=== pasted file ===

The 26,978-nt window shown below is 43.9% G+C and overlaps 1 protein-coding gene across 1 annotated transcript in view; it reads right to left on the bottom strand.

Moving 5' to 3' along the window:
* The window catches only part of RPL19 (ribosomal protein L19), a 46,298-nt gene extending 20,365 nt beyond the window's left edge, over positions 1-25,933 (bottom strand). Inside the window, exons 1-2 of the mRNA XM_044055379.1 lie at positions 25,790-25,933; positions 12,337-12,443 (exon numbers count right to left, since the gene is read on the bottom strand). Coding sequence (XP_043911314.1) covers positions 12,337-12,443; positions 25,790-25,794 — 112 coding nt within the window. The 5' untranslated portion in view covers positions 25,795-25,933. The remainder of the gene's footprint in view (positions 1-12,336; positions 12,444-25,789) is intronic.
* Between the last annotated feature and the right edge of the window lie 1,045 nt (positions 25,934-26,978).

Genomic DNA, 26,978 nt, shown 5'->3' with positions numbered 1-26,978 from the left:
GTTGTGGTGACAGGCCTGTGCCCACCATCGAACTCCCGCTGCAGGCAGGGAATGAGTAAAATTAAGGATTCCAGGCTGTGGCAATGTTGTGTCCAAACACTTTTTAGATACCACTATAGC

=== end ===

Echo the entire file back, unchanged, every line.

The 26,978-nt window shown below is 43.9% G+C and overlaps 1 protein-coding gene across 1 annotated transcript in view; it reads right to left on the bottom strand.

Moving 5' to 3' along the window:
* The window catches only part of RPL19 (ribosomal protein L19), a 46,298-nt gene extending 20,365 nt beyond the window's left edge, over positions 1-25,933 (bottom strand). Inside the window, exons 1-2 of the mRNA XM_044055379.1 lie at positions 25,790-25,933; positions 12,337-12,443 (exon numbers count right to left, since the gene is read on the bottom strand). Coding sequence (XP_043911314.1) covers positions 12,337-12,443; positions 25,790-25,794 — 112 coding nt within the window. The 5' untranslated portion in view covers positions 25,795-25,933. The remainder of the gene's footprint in view (positions 1-12,336; positions 12,444-25,789) is intronic.
* Between the last annotated feature and the right edge of the window lie 1,045 nt (positions 25,934-26,978).

Genomic DNA, 26,978 nt, shown 5'->3' with positions numbered 1-26,978 from the left:
GTTGTGGTGACAGGCCTGTGCCCACCATCGAACTCCCGCTGCAGGCAGGGAATGAGTAAAATTAAGGATTCCAGGCTGTGGCAATGTTGTGTCCAAACACTTTTTAGATACCACTATAGC